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Key Trends in POGO’s Revamped Contractor Misconduct Database

Energy companies BP and Exxon Mobil, pharmaceutical producers GlaxoSmithKline and Merck, and defense/aerospace titans Lockheed Martin and Boeing are tops in misbehavior among Uncle Sam’s leading sellers of goods and services. This and many other intriguing trends can be found in the Project On Government Oversight’s Federal Contractor Misconduct Database.

POGO’s redesigned and upgraded database now profiles 206 of the federal government’s largest contractors. Recent additions include multinational holding company Berkshire Hathaway; petrochemical giants Compañía Española de Petróleos, S-Oil, and Total; private spaceflight company SpaceX; and health insurer UnitedHealth Group.

The database contains nearly 2,500 resolved and pending misconduct instances dating back to 1995. Over these 20 years, the entities in POGO’s database have paid at least $92 billion in fines, settlements, and court judgments. We say “at least” because many instances were settled confidentially or were resolved among multiple wrongdoers without a clear breakdown of how much each paid.

A relative handful of contractors are responsible for the majority of the instances and penalties. BP alone accounts for more than 37 percent of the penalty total, most of which stems from government and private legal actions over the 2010 Deepwater Horizon explosion and oil spill in the Gulf of Mexico. Pharmaceutical manufacturers GlaxoSmithKline, Pfizer, Merck, and Schering-Plough (which merged with Merck in 2009) account for almost 27 percent of the total with a combined $24.6 billion in misconduct penalties in cases alleging unsafe drugs, financial irregularities, and illegal marketing practices.

Misconduct by fossil fuel and pharmaceutical contractors now outpaces that by military hardware contractors in terms of penalty amount and number of instances. Exxon Mobil leads all contractors in the database with 84 instances of misconduct, and BP, Glaxo, Chevron, and Royal Dutch Shell rank among the top 10. But defense manufacturers still rank high on the instance count. Lockheed Martin and Boeing have the second and fourth highest number of resolved misconduct instances with 79 and 63, respectively. General Electric ranks fifth with 59.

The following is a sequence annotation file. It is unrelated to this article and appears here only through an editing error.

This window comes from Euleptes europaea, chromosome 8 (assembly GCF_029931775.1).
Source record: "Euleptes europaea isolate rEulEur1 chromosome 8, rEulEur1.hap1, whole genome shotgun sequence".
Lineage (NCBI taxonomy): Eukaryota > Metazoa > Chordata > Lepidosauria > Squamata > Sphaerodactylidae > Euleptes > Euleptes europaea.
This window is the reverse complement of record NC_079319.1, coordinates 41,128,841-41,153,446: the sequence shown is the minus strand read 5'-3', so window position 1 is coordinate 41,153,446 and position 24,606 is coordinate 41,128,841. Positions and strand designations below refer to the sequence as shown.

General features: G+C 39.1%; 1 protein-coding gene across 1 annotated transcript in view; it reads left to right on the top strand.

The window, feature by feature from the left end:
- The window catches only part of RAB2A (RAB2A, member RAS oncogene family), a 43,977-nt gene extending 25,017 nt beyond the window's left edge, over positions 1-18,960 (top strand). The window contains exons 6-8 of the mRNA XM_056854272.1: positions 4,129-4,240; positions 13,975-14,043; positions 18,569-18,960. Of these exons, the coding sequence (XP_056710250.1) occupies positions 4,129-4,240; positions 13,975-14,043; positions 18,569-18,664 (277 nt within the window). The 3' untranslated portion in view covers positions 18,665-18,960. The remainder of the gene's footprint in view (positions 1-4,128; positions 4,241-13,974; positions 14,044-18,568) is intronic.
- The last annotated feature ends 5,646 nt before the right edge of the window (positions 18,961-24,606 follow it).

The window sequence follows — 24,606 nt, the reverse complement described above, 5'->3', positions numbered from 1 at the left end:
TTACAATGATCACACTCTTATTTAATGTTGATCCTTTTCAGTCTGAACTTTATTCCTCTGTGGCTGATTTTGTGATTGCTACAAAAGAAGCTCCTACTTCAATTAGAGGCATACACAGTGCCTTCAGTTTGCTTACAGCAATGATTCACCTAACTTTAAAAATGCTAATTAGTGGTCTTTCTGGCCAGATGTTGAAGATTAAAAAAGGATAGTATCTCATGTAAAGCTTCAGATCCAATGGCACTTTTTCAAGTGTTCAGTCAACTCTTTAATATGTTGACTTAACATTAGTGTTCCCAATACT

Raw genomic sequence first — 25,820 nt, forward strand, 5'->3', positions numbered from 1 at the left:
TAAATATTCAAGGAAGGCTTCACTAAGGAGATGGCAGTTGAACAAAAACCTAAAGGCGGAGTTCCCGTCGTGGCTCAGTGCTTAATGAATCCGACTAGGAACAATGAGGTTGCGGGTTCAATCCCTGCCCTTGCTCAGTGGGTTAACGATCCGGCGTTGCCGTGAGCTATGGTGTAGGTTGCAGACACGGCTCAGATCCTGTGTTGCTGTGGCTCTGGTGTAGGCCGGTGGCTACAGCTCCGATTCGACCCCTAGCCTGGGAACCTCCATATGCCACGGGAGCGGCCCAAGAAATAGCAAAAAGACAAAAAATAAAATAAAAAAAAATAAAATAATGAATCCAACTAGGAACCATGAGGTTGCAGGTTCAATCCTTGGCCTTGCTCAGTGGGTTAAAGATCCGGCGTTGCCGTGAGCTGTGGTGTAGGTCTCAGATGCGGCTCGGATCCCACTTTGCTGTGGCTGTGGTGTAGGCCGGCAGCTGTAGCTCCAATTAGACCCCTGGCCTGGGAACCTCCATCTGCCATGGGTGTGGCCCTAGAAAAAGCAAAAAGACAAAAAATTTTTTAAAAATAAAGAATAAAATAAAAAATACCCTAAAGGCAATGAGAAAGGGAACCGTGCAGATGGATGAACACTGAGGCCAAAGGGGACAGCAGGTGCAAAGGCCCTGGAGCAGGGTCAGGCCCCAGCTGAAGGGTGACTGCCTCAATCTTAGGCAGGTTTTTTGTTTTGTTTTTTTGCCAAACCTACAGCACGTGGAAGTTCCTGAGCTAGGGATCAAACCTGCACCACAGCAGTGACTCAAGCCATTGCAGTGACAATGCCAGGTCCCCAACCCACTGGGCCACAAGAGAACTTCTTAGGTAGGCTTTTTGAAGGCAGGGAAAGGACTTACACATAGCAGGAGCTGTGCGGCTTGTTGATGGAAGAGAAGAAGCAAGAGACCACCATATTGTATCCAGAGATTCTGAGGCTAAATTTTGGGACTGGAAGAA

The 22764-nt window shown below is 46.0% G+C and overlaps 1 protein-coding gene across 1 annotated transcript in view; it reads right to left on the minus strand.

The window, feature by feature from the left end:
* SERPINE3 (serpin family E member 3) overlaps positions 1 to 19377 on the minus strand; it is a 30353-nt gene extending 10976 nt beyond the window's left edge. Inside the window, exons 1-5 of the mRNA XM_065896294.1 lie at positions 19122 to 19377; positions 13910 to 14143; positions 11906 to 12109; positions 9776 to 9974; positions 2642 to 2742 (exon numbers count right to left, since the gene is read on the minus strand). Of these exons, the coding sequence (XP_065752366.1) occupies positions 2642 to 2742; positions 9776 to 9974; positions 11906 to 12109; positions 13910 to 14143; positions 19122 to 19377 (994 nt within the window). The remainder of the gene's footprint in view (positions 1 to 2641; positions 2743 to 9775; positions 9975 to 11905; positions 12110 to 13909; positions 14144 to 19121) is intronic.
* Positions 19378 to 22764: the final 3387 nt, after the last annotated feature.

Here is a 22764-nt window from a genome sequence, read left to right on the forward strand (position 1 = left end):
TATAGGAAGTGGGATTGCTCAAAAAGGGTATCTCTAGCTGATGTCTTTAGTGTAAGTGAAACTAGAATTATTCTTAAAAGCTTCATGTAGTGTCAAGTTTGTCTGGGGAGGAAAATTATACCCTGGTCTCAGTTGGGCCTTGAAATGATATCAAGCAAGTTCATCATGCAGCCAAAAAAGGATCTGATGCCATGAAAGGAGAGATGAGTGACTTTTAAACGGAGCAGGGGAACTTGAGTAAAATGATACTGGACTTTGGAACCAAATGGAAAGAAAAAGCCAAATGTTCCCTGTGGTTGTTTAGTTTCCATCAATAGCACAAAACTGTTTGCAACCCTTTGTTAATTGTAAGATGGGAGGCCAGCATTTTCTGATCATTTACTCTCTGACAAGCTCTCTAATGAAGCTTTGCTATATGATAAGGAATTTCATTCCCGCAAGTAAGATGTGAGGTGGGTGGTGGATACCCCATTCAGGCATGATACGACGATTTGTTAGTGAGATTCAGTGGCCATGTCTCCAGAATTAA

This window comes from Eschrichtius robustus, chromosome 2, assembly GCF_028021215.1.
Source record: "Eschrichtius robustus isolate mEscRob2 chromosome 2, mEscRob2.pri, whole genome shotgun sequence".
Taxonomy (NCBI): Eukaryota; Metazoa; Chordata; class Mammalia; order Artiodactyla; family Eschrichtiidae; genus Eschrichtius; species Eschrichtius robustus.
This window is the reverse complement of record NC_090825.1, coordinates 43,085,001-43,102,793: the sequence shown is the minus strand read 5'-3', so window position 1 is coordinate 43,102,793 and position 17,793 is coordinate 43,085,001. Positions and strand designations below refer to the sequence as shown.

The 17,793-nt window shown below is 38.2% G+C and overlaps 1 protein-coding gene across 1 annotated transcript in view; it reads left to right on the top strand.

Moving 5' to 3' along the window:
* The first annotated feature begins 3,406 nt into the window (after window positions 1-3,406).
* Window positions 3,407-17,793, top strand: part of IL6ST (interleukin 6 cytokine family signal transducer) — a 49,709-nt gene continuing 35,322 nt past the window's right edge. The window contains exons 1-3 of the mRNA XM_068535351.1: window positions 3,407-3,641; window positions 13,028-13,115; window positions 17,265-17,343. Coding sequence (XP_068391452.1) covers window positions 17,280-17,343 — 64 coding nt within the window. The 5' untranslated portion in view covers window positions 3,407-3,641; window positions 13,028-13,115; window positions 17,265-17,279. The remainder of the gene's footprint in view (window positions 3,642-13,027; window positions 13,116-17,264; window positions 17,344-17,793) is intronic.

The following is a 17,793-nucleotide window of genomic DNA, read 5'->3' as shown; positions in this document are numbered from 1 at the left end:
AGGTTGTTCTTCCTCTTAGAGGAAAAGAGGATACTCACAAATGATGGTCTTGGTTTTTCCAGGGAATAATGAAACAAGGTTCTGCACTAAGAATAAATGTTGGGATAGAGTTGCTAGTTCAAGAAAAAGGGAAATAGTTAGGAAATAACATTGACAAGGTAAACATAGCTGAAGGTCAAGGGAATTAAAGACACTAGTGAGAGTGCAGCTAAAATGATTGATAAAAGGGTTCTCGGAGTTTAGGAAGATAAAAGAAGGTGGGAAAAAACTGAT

It should be noted that many contractors in the database have relatively “clean” misconduct histories. POGO has not found any instances of misconduct for 57 contractors. An additional 29 have only one instance. By contrast, the other 120 contractors—nearly 60 percent of the entities in our database—are recidivists.

Of the 17 different types of misconduct included in the database, labor and environmental violations are the most common, accounting for a combined 40 percent of the resolved instances. Violations relating to government contracts—fraud, cost/labor mischarging, poor performance, and defective pricing—account for 22 percent of the instances.

Another fascinating trend revealed by our data is the relative scarcity of criminal actions involving federal contractors. Less than 7 percent of the instances are criminal prosecutions. This is in line with the findings of government watchdog group Transactional Records Access Clearinghouse, which caused a stir last month when it reported that federal criminal prosecutions of corporations declined by nearly one-third over the past 10 years. Hopefully, this will change with the Justice Department’s new corporate crime-fighting policy.

Many of the contractors in POGO’s database have landed in the news recently for admitted or alleged misconduct:

These are among the thousands of instances in the database, most of which have downloadable source documents. In addition, with a single mouse click or finger tap, you can export misconduct data into a spreadsheet-ready file. We encourage you to dive into the data and take full advantage of the site’s features. You may be surprised by what you find.